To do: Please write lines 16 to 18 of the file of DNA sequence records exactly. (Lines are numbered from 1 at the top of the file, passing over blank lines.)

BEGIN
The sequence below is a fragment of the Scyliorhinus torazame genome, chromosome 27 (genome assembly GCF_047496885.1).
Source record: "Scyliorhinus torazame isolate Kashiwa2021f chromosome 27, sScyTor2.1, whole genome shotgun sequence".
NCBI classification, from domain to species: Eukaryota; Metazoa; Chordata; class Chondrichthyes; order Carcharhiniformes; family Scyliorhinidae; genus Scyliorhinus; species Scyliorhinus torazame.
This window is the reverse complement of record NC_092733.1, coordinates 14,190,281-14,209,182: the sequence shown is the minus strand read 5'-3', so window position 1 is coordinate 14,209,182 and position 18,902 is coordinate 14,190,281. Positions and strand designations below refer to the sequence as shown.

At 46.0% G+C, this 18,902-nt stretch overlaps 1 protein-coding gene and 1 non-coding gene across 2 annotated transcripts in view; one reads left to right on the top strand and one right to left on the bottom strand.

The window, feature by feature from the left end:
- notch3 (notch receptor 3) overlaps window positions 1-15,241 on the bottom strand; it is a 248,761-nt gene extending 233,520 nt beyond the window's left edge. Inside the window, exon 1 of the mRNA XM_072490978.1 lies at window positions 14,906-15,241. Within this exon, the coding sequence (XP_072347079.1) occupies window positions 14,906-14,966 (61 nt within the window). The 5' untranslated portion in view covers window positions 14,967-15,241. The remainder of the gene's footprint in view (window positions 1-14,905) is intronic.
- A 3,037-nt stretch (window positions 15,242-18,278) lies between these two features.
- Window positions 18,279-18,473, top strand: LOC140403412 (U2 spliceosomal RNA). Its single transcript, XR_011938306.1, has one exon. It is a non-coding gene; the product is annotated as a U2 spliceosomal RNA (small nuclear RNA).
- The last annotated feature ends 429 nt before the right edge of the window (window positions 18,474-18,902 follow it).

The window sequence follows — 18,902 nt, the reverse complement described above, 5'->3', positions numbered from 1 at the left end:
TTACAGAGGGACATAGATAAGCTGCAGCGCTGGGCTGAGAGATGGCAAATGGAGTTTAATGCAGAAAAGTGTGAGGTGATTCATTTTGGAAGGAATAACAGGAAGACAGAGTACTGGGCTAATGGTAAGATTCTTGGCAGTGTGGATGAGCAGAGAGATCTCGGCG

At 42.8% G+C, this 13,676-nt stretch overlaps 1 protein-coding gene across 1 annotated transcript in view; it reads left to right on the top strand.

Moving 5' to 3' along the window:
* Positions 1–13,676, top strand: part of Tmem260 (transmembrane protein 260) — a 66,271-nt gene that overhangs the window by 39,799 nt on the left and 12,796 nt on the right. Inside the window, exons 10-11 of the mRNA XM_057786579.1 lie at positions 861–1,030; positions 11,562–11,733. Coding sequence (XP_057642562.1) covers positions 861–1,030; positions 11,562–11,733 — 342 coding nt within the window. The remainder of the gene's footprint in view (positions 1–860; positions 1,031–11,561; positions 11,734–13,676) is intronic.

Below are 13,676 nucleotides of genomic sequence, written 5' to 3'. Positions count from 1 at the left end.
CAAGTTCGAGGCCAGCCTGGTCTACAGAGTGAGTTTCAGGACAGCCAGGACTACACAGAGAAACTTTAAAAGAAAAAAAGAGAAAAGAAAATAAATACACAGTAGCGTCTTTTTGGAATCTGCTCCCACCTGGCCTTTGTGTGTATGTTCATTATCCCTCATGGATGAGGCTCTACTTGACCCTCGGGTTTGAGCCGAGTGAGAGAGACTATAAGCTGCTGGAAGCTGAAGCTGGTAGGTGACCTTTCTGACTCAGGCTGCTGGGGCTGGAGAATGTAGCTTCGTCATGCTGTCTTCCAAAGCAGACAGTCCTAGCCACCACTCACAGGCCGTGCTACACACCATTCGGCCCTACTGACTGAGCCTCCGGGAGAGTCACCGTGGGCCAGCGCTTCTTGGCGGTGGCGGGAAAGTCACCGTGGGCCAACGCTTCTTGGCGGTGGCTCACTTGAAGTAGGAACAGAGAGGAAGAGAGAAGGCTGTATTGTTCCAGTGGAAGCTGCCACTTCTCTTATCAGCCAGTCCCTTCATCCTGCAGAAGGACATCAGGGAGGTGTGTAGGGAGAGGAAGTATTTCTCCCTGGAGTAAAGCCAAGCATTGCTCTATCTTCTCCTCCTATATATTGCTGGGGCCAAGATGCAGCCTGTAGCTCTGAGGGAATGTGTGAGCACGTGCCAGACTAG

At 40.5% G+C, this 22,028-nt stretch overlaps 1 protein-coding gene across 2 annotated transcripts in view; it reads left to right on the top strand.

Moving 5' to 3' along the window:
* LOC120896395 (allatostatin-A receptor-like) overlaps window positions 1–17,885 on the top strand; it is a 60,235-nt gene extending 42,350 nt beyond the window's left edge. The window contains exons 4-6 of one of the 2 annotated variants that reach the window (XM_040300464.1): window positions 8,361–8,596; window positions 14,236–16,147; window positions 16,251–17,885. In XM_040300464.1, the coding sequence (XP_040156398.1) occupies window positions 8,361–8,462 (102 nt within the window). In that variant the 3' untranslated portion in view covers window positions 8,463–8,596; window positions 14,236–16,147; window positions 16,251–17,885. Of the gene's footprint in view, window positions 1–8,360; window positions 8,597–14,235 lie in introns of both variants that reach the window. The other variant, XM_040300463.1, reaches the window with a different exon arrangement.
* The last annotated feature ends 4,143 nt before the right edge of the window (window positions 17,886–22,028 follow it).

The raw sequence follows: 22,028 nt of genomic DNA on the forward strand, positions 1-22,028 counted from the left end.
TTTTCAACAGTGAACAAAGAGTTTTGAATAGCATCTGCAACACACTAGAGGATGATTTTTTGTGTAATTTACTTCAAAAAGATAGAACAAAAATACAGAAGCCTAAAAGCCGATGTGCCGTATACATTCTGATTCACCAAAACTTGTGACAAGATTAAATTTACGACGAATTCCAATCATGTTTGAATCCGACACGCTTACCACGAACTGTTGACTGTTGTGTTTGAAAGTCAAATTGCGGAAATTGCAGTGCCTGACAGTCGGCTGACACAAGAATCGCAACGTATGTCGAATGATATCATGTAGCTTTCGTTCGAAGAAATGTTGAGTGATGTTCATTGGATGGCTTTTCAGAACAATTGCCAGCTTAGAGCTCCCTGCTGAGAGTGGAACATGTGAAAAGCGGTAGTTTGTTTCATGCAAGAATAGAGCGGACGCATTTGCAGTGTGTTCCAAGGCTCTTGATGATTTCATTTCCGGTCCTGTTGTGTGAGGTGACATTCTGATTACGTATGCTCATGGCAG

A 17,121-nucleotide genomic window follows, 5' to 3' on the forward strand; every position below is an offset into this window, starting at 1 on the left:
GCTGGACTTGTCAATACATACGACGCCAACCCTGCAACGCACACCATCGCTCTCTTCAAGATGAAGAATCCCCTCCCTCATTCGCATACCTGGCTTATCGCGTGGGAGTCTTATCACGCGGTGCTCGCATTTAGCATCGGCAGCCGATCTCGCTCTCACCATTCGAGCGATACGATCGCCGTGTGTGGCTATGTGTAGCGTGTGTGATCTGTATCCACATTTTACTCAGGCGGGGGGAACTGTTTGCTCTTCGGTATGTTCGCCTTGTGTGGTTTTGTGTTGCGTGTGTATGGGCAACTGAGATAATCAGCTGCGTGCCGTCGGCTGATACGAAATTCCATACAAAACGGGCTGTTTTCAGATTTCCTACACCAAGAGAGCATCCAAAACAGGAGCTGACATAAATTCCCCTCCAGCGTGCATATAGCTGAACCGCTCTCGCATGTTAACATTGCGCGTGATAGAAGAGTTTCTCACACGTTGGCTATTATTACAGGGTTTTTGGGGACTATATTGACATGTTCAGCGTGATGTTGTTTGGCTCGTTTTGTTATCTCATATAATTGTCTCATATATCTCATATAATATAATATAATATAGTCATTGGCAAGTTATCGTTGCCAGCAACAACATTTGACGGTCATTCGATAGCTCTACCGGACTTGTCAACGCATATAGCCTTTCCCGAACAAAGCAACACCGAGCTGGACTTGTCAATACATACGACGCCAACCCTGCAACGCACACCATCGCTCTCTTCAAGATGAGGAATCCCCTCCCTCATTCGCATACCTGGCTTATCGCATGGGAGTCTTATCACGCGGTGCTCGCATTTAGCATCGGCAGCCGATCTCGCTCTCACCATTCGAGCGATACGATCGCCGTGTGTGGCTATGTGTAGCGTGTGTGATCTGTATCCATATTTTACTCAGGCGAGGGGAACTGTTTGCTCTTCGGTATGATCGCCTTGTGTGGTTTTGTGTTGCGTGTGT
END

Below are 13,676 nucleotides of genomic sequence, written 5' to 3'. Positions count from 1 at the left end.
CAAGTTCGAGGCCAGCCTGGTCTACAGAGTGAGTTTCAGGACAGCCAGGACTACACAGAGAAACTTTAAAAGAAAAAAAGAGAAAAGAAAATAAATACACAGTAGCGTCTTTTTGGAATCTGCTCCCACCTGGCCTTTGTGTGTATGTTCATTATCCCTCATGGATGAGGCTCTACTTGACCCTCGGGTTTGAGCCGAGTGAGAGAGACTATAAGCTGCTGGAAGCTGAAGCTGGTAGGTGACCTTTCTGACTCAGGCTGCTGGGGCTGGAGAATGTAGCTTCGTCATGCTGTCTTCCAAAGCAGACAGTCCTAGCCACCACTCACAGGCCGTGCTACACACCATTCGGCCCTACTGACTGAGCCTCCGGGAGAGTCACCGTGGGCCAGCGCTTCTTGGCGGTGGCGGGAAAGTCACCGTGGGCCAACGCTTCTTGGCGGTGGCTCACTTGAAGTAGGAACAGAGAGGAAGAGAGAAGGCTGTATTGTTCCAGTGGAAGCTGCCACTTCTCTTATCAGCCAGTCCCTTCATCCTGCAGAAGGACATCAGGGAGGTGTGTAGGGAGAGGAAGTATTTCTCCCTGGAGTAAAGCCAAGCATTGCTCTATCTTCTCCTCCTATATATTGCTGGGGCCAAGATGCAGCCTGTAGCTCTGAGGGAATGTGTGAGCACGTGCCAGACTAG

At 40.5% G+C, this 22,028-nt stretch overlaps 1 protein-coding gene across 2 annotated transcripts in view; it reads left to right on the top strand.